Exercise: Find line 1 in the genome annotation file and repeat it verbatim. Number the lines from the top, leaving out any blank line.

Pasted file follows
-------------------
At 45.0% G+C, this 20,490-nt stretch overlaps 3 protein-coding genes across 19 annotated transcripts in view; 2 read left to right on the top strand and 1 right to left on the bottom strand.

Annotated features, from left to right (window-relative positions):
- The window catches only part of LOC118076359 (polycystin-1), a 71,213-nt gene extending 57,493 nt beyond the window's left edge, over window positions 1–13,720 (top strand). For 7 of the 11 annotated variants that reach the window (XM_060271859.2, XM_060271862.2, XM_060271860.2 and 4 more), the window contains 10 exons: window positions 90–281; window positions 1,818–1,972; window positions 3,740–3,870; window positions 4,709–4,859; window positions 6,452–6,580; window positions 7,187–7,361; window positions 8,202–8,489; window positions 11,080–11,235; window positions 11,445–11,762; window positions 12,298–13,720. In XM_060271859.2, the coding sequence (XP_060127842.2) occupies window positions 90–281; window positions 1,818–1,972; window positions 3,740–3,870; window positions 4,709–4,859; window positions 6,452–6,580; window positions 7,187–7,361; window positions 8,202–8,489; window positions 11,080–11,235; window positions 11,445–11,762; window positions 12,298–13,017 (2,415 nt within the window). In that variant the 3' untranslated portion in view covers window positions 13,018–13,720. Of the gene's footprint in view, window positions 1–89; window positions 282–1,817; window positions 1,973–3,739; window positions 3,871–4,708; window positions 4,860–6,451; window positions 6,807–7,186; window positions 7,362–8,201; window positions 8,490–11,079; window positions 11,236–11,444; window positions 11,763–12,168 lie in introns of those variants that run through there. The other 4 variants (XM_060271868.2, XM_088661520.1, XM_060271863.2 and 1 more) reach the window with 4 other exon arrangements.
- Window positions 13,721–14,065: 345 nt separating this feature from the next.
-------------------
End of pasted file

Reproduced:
At 45.0% G+C, this 20,490-nt stretch overlaps 3 protein-coding genes across 19 annotated transcripts in view; 2 read left to right on the top strand and 1 right to left on the bottom strand.